About Grassfield Hall

Grassfield Hall was constructed in 1810 by the Hutchinson family, lead miners originally from Alston. The house was built by entrepreneur Teasdale Hanley Hutchinson who leased and managed the local lead mines in the area.The house stands proud on the edge of Pateley Bridge, with spectacular scenery surrounding it.
Teasdale moved into the house with his wife Elizabeth. Their first son, Hanley, was born just a year later in 1811. Teasdale remained at Grassfield House until 1845 when he died aged 77, leaving the house to his son Hanley. Hanley lived in the house until 1883, when the Grassfield Estate was sold to John Yorke of the Bewerley Estate. Hanley then moved out of the house which he said was 'too big and lonely for him'. He spent the remaining few years of his life in Ripon.

Whilst owned by the Yorke family the first Pateley Bridge agricultural show was held on the Grassfield Estate in 1895, before moving to its current location on what was the Bewerley Estate.
In 1896 the Collins family took up residence at Grassfield Hall. The family, from Kirkham Bank in Knaresborough, managed the Harewood House Estate. The head of the household, Major Collins, a Royal surgeon, met his wife, Olympe Amelie, (who was from Mauritius) whilst travelling with the Army. Together they had seven children. Their second daughter Amy was a keen photographer who took many photographs of her family and their friends, the Yorke family, as they socialised in the house and grounds.These photographs can be seen proudly displayed all around Pateley Bridge and here at Grassfield Hall.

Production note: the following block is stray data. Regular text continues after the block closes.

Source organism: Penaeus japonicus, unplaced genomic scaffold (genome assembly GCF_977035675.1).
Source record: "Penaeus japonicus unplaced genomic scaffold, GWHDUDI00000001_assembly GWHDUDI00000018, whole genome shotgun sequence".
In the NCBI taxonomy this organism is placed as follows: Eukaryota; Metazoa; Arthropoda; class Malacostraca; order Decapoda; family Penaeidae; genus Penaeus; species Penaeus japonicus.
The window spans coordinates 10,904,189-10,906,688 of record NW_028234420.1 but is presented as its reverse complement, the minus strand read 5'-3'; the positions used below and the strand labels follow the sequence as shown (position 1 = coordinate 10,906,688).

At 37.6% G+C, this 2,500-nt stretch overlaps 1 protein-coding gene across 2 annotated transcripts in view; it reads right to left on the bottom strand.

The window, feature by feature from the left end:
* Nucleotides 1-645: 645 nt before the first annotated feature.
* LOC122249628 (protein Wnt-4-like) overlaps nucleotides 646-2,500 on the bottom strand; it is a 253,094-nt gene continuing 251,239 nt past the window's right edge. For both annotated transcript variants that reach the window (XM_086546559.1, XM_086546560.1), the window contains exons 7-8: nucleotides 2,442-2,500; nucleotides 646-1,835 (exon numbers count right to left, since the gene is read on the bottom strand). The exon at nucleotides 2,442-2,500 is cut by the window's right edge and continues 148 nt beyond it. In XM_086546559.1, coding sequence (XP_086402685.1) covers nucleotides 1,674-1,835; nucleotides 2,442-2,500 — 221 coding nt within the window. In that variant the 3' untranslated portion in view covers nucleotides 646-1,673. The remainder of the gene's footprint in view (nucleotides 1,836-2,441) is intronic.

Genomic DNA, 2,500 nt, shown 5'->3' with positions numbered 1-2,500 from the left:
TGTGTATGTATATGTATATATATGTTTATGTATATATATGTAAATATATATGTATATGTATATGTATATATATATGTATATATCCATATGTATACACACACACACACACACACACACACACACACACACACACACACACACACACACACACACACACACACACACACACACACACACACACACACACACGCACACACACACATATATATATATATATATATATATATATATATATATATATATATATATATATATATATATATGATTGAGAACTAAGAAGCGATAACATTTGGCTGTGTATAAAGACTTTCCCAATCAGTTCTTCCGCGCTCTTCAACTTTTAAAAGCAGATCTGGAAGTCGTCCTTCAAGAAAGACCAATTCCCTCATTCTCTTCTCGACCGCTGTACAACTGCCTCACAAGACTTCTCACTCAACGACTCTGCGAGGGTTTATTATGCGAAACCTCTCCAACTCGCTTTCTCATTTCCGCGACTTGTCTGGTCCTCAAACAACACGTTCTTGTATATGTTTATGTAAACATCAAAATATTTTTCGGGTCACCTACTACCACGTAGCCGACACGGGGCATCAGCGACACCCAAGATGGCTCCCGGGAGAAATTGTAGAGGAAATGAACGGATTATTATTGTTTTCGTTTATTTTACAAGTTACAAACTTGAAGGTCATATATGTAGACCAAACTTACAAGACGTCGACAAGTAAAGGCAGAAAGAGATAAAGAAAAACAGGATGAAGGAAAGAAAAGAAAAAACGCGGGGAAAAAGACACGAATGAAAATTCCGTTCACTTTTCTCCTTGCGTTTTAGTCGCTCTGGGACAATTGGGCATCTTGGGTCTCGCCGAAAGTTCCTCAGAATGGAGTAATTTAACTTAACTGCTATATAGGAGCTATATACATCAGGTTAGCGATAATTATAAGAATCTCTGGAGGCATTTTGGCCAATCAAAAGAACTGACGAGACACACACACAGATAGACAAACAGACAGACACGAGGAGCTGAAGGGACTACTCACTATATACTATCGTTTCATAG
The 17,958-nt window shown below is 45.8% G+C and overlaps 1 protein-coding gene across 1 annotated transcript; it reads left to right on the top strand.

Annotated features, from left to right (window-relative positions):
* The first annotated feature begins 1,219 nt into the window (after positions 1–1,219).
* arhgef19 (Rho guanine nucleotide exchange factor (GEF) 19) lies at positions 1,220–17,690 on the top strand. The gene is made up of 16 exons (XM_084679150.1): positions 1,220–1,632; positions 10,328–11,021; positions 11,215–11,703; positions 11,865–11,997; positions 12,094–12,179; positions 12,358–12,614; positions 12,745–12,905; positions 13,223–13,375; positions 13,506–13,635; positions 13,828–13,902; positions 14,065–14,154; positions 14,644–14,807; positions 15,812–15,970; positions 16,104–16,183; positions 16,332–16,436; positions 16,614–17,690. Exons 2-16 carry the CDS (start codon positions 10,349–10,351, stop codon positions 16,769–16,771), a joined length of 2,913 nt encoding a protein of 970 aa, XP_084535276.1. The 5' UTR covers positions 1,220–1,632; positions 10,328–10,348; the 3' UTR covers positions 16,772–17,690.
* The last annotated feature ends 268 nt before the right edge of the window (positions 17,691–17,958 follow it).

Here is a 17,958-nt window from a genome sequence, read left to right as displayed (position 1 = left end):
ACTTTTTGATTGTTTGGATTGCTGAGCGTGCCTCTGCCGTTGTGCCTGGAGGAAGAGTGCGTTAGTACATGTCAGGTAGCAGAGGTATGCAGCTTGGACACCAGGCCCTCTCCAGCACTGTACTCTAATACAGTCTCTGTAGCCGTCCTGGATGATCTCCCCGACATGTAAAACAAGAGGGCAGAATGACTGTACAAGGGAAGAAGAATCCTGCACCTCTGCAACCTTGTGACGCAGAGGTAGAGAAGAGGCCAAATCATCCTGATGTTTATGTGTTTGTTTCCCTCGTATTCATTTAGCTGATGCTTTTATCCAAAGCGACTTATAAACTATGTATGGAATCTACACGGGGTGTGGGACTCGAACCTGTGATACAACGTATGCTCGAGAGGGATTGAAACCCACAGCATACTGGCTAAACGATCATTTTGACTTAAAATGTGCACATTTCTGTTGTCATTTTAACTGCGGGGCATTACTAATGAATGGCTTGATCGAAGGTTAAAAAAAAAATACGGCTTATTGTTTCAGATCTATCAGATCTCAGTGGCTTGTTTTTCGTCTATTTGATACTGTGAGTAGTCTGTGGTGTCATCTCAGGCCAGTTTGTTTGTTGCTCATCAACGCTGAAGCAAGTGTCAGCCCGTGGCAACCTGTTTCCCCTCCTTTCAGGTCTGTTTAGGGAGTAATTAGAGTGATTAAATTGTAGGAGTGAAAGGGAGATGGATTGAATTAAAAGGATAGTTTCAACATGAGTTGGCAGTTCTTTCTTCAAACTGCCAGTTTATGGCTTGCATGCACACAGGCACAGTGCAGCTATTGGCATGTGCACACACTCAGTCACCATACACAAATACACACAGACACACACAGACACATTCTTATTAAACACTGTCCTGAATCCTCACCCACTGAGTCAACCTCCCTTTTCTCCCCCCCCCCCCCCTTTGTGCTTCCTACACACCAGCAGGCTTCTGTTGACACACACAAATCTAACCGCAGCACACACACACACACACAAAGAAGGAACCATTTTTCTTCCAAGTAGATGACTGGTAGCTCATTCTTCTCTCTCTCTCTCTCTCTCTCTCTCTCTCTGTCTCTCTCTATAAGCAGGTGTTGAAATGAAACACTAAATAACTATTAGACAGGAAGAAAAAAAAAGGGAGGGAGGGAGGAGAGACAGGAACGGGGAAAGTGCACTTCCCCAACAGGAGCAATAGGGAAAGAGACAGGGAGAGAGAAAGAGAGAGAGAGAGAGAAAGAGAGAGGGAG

After the Collins family moved out, the Yorke's sold Grassfield Hall in 1925 when the Bewerley Estate was broken down for death duties. In 1928 Father Hammond moved into Grassfield Hall. Previously he used to pass through the town on his push bike as he cycled to Scar every Sunday from Harrogate to say Mass for the Dale's miners. While his church, The Lady Immaculate, was being built he needed a base in the area so he moved in and converted a room in Grassfield House as a place to worship.
From 1939 until 1945, during the war, the Grassfield estate was used by the Military. The 69th Field Artillery were based here to protect the reservoir and used the house for document storage. It was turned into apartments for some time but then changed its use from family home to hotel in 1975 when it was bought by a family, who ran it successfully as a country house hotel. They sold business to another family in 1988, who continued to run it as a hotel. It was the hub of the local community for many years. However it finally closed its doors in 2001.

The house then passed to different owners with plans to restore it to its former glory. However the plans were never to succeed and the house was repossessed in 2009. Year after year the house fell into further disrepair.
After standing empty for nine years the Hall had suffered with flooding and wet and dry rot, it needed part of the roof replacing and all the original features had now gone, staircases gone and some of the upstairs floor boards were no longer in place. Most of the windows and doors were missing and boarded up. The house was now just an empty shell. The once landscaped gardens had become completely overgrown and the Hall could no longer be seen from the roadside.

In 2010 Lisa and Alex found and fell in love with Grassfield Hall, and so bought the derelict building with plans to restore it to its former glory. The husband and wife team have a background in customer service and property development and after discovering the Hall, they made it their mission to bring life back to this historical house. In 2014 part of the building was opened as a B&B, and after working tirelessly on the project, in 2017 they opened Grassfield Hall as their new business.